A little while awhile ago VividCortex's engineering team encountered a minor mystery when observing some trends in
time_us metrics in a MongoDB database. While the conclusion of our investigation was a kind of combination of "D'oh!" and "Ah ha!," we thought our considerations along the way were interesting and involved a few valuable questions worth sharing.
The mystery started when we noticed that the time metrics for a certain query appeared to be constant despite the fact that the query was operating under various loads, over several different time frames, as we isolated and observed it with VividCortex's Time Selector. (You can read a bit more about how VividCortex uses the
time_us metric as a way to measure queries here.)
What we saw piqued our interest, even though it didn't raise the alarms, exactly. Even so, the readouts on the
time_us metric were enough to make us really dig in and ask, "What's behind this?" This post shares the thought process behind our investigation and highlights a few points from our subsequent conversation.
Smells Like Lock Contention
What first appeared to be lock contention in MongoDB quickly revealed itself to be something else. A closer look exhibited something more unusual: the
time_us for this mongodb host appeared to be essentially constant.
Our initial explanations aimed to identify a cause that required the fewest hypotheses and least guesswork (thanks Occam!). For instance, could it just be something as simple as MongoDB's typical high speed, normalizing activity?
host.totals.queries.time_us shows total execution time for all queries, and
host.totals.queries.tput shows the rate of execution of all queries.)
However, as we observed the
time_us metrics across varying time ranges but still found the same
time_us per second, it became clear that something more unusual was going on.
Here's a snapshot from a 24 hour period:
And here's a 12 hour period:
Admittedly, the scales on these kinds of metrics can be widely different, making it hard to judge the nature or behavior of the data observed. But even with that caveat, we couldn't dismiss the aberration as just a "difficult metric" or side effect of MongoDB. Time to take a closer look.
We began digging in and analyzing the disparity between what the query looked like and what it should look like. Here's a clue: the average was ~1M
time_us per second, with small aberrations, regardless of host (whose qps varies a lot) or time range (qps varies over time). If a 0 - 100 µs query count goes up by ~100, then the calculation is 100/1000000, equal to 0.0001.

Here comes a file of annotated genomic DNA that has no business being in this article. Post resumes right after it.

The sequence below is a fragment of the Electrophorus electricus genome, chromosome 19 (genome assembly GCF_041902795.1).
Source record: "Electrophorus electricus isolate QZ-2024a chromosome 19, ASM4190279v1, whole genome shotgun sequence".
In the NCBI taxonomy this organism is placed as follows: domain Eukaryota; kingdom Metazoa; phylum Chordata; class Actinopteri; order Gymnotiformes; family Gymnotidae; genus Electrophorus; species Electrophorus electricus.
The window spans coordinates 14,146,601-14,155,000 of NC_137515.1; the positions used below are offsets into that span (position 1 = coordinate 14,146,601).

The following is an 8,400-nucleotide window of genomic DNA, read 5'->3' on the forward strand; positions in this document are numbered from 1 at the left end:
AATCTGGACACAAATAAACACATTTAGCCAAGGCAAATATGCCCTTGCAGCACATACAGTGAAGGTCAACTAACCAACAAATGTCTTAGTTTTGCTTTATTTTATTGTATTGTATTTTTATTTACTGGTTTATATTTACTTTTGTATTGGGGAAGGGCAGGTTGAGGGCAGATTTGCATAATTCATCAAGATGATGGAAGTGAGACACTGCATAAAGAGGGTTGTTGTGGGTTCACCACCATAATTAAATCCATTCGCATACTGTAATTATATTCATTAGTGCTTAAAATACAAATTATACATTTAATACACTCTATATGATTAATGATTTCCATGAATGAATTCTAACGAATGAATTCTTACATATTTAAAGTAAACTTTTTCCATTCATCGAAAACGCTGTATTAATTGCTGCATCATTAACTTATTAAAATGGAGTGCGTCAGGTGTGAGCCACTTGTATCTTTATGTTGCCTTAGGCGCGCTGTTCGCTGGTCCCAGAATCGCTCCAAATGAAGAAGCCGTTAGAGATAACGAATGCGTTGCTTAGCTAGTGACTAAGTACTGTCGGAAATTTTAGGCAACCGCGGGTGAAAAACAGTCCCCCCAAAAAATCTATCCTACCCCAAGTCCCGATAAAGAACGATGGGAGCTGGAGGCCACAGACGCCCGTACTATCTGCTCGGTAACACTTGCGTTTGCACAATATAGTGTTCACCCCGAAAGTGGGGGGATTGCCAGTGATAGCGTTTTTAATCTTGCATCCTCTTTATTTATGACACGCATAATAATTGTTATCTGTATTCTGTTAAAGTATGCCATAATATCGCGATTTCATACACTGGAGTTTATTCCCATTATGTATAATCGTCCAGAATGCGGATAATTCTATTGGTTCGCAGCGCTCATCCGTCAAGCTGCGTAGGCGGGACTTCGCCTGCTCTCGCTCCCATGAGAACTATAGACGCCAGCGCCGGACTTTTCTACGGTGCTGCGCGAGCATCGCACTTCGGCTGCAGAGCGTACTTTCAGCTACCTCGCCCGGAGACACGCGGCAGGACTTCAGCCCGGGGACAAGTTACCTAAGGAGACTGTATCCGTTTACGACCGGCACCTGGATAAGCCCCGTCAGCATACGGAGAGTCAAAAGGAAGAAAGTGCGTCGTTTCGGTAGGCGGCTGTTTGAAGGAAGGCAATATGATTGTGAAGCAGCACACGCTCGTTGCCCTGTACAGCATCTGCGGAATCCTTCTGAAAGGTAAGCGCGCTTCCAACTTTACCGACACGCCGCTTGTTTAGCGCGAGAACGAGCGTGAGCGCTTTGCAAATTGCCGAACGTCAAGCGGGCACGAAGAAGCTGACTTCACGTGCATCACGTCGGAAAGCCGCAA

Here, a sophisticated visual like a query latency band can be useful in illustrating more granular query
tput; here's the query latency band for the MongoDB query in question:
However, looking at the same test host, switching between timeranges of 4d, 1d, 12h, 3h, 1h, all boxes appeared to have the same behavior. Why did the total aggregate query time for the host essentially stay constant under widely varying loads? A helpful metaphor would be to equate the query activity to driving all kinds of cars at all kinds of speeds but finding that they all achieve exactly the same MPG—which is suspiciously always "1," under varying circumstances of many types.
We determined that there should be at least ~1% difference in total time. If we have 100 queries w/ 0.01 sec latency per sec, the total is 1 sec. If we double the input by adding 100 0.0001 sec queries, the total becomes 1.01 sec.
Query Type - D'oh! / Ah ha!
And that's when we looked more closely at the query type itself.
The query was one designed to read the MongoDB replica set oplog, which means that what VividCortex was capturing was a replica reading recent operations in order to sync to itself.
The reason why latency was going down even as operations were going up was because the query was continuously reading more from the cursor, so the faster it returned, the more often the replica fetched data. And because reading the replication stream is always going to be a 1-second-per-second operation by definition, there's a constant "1" across time frames and workloads.
In cases like this one, "average latency" (
time_us divided by
tput) can actually be misleading. By calculating average latency, you're calcuating the average for the entire system; however, if your system includes a significant number of particularly fast queries, it can tip the numbers and cause the average latency to go down--but possibly not in a way representative of the queries you're interested in.
So, a couple key takeaways to keep in mind: knowing query latency can be very helpful, and keeping scales in mind can be helpful too.